Snowmaking Equipment

There are two basic methods (and one 'not-so-basic' method) for snowmaking in operation at ski areas worldwide, including Mt Buller:

The older technology is using large compressors and air/water guns. This air/water technology is costly to install, very costly to operate and tends to be noisy. However the guns are small and compact, making them nimble to move and easier to set up on steep slopes. These guns work well on narrow trails and are less affected by wind or ice.

The newer technology uses electric fan snowmakers. The worldwide trend is toward fan systems due to less capital cost, reduced operating costs and less noise. However the fans are much more difficult to move around and are affected by wind and ice particularly in exposed areas. You’ll see these large fan guns on Bourke Street.

Then there are Snow Factories. This amazing technology can…make snow at any time, any temperature.

Buller Ski Lifts and Mt Buller Mt Stirling Resort Management added an innovative Techno Alpin SF220 “Snowfactory” to the snowmaking arsenal in 2017. It was the first in Australia and now other resorts have adopted the technology.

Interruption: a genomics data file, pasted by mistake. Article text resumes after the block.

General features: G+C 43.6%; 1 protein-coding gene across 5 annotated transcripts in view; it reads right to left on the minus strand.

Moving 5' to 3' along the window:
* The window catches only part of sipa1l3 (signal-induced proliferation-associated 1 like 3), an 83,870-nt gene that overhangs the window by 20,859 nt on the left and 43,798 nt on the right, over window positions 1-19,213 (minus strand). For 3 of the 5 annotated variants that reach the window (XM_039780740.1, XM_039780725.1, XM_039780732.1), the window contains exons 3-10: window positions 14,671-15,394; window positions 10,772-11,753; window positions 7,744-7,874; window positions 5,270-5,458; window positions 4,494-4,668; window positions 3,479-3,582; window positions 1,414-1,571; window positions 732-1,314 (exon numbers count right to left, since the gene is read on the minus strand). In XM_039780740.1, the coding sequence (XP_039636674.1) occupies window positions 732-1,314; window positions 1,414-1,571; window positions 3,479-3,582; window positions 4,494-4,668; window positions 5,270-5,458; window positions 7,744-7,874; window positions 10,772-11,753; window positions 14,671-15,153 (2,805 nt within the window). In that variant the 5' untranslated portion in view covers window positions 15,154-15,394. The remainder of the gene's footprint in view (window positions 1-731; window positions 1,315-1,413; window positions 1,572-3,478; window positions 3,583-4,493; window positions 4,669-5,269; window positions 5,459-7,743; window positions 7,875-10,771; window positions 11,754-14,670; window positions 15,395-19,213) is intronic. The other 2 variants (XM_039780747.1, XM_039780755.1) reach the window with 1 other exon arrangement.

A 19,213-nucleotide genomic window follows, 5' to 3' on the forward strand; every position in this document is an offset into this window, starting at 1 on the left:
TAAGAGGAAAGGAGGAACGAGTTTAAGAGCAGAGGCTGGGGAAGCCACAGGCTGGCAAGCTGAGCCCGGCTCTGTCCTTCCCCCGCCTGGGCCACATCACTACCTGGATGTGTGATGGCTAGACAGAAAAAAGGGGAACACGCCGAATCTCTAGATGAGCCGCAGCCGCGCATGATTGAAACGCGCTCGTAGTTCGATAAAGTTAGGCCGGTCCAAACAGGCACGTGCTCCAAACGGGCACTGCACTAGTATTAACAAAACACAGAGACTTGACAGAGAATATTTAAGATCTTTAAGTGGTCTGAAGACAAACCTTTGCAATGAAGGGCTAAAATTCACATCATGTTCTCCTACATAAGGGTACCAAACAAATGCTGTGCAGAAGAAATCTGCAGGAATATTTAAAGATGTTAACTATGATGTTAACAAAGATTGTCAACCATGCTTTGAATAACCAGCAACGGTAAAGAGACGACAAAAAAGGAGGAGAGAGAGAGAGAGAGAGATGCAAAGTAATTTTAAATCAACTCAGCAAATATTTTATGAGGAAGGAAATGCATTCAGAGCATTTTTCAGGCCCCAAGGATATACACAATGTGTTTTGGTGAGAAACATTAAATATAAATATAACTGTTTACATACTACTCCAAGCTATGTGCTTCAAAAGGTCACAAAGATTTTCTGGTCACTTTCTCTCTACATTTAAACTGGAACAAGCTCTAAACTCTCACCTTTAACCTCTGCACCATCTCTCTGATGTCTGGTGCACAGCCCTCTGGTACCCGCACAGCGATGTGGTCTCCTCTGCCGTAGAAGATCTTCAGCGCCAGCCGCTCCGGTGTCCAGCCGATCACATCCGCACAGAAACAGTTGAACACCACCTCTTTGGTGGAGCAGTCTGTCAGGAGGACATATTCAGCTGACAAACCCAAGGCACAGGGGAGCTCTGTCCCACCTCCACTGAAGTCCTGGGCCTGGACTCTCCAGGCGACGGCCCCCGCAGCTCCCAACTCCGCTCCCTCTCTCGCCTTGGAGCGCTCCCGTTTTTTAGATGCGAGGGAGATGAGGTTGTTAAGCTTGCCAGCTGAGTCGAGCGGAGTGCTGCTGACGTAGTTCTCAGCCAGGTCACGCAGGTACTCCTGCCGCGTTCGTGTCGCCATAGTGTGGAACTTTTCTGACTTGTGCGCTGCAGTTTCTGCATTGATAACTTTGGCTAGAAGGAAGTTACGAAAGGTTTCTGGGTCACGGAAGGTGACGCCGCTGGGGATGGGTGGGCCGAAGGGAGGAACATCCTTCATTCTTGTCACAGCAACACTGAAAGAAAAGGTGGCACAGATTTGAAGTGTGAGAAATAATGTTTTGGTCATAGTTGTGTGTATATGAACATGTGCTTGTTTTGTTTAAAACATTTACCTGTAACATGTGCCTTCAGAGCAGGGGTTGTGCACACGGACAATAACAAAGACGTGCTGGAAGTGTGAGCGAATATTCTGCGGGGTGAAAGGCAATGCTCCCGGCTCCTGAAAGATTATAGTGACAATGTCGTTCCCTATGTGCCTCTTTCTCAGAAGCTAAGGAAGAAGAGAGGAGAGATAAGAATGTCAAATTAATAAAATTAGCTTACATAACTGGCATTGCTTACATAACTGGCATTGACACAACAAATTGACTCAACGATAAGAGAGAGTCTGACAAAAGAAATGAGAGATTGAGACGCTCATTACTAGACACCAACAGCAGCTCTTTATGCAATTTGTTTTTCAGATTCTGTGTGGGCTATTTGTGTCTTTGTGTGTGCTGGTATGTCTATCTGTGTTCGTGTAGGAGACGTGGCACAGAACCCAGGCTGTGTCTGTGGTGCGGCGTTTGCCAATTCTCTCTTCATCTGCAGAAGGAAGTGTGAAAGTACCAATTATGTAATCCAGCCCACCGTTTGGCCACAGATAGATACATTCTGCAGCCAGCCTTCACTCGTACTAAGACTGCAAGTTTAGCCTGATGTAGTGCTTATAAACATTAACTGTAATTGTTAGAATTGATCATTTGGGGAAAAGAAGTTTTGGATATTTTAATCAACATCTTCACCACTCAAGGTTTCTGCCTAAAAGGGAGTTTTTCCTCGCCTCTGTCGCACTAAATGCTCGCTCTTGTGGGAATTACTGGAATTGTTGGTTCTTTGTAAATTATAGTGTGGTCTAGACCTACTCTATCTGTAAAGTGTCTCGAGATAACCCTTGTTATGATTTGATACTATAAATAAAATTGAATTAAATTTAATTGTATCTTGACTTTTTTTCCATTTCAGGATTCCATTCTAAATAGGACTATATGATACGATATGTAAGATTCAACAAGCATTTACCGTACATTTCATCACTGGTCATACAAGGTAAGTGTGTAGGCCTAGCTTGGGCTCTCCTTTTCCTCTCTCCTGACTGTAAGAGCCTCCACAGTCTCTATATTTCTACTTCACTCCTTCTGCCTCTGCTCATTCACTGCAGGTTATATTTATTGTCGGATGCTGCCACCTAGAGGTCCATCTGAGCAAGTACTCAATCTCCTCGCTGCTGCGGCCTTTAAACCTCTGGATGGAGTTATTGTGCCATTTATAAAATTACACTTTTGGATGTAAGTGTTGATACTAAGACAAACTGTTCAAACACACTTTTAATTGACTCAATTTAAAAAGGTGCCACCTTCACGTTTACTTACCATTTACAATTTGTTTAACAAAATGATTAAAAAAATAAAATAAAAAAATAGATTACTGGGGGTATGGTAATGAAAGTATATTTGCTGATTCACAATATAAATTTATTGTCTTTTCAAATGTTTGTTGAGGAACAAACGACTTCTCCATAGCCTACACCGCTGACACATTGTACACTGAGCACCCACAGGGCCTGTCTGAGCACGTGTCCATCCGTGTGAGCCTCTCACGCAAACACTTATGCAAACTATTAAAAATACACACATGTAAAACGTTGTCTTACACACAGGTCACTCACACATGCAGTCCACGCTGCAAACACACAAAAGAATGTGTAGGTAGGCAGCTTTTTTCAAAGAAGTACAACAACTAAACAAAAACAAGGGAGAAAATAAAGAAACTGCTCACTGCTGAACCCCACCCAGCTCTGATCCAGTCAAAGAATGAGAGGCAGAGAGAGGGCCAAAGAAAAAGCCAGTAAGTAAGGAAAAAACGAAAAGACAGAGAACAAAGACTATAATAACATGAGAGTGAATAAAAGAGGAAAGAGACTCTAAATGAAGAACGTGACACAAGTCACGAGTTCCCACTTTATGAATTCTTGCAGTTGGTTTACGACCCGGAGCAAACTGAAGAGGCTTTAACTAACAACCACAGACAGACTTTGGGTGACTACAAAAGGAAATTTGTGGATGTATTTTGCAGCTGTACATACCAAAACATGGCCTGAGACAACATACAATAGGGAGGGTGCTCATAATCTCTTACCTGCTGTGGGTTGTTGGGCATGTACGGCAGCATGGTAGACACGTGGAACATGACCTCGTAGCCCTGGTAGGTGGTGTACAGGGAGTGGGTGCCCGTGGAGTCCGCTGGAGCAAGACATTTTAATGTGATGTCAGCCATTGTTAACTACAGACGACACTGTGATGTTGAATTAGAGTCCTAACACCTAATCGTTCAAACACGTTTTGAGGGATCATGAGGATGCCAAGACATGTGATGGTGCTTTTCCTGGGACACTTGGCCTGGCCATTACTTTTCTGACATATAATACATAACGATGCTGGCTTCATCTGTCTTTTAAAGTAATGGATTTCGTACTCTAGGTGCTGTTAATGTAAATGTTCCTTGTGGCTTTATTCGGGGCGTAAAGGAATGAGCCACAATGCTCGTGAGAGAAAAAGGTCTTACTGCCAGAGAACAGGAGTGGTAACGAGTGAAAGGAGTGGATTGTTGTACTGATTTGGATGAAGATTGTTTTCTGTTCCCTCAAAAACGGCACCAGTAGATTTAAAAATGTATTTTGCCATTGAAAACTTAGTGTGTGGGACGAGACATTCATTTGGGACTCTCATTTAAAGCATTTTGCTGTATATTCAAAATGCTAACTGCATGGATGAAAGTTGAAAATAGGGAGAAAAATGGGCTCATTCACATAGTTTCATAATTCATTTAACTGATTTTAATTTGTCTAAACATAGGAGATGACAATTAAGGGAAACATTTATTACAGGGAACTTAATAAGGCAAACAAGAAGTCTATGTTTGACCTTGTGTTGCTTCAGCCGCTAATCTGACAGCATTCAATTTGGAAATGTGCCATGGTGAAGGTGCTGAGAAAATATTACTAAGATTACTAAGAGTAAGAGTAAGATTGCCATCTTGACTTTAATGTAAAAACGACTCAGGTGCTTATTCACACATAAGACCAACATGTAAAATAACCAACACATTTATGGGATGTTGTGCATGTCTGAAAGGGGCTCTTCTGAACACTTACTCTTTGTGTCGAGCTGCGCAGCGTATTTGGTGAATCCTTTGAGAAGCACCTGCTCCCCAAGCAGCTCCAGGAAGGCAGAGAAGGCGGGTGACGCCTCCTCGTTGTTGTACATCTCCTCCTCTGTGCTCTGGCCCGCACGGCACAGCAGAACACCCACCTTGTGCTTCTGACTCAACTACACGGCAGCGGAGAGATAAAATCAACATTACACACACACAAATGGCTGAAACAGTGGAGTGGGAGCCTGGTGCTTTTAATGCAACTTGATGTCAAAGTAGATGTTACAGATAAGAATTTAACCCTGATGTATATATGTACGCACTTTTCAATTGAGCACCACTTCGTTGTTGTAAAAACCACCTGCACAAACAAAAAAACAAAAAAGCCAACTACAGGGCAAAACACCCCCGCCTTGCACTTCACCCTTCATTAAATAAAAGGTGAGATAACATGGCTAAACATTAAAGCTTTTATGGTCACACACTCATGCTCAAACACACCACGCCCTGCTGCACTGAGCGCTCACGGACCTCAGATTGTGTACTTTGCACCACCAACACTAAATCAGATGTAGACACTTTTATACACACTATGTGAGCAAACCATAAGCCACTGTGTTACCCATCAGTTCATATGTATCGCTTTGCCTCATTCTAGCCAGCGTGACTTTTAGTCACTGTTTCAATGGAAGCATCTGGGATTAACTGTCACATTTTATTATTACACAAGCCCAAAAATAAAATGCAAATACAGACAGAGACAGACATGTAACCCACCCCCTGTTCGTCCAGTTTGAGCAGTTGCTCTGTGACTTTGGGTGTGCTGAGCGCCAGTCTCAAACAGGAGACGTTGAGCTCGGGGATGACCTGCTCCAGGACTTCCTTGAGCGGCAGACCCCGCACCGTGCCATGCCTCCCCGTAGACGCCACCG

It was such a success it prompted a further investment in a smaller mobile factory – the SF100 – in 2019.  Then another two for winter 2022.  And another in 2024.
These Snowfactories are able to produce snow 24 hours a day, 7 days a week and can do so at temperatures well above freezing.  These five snowmaking factories collectively can make up to 630 cubic metres of snow daily at 15 C.

In 2017 Mt Buller ran the newly installed Snowfactory continuously from the end of April to guarantee skiing ahead of the official ski season opening on the June Queen's Birthday Weekend.  This is now part of normal season preparation and allows guests to book and plan a visit from the very start of the season with confidence they can get in some turns on Day 1!

Here's Mt Buller Snow Reporter David Clark with 3AW Breakfast Host Ross Stevenson on a tour inside the Snowfactory back when it just landed in 2017:


Snowmaking History

Mt Buller's Snowmaking System

Snowmaking started at Buller back in the 1970s (by a few guys wearing corduroy flares) who established a pilot system on Enzian Ski Run.  It was later moved to Bourke Street. The main snowmaking infrastructure was then installed (by a few guys in acid wash jeans) in 1994 at the Snowflake Factory on the top of Baldy.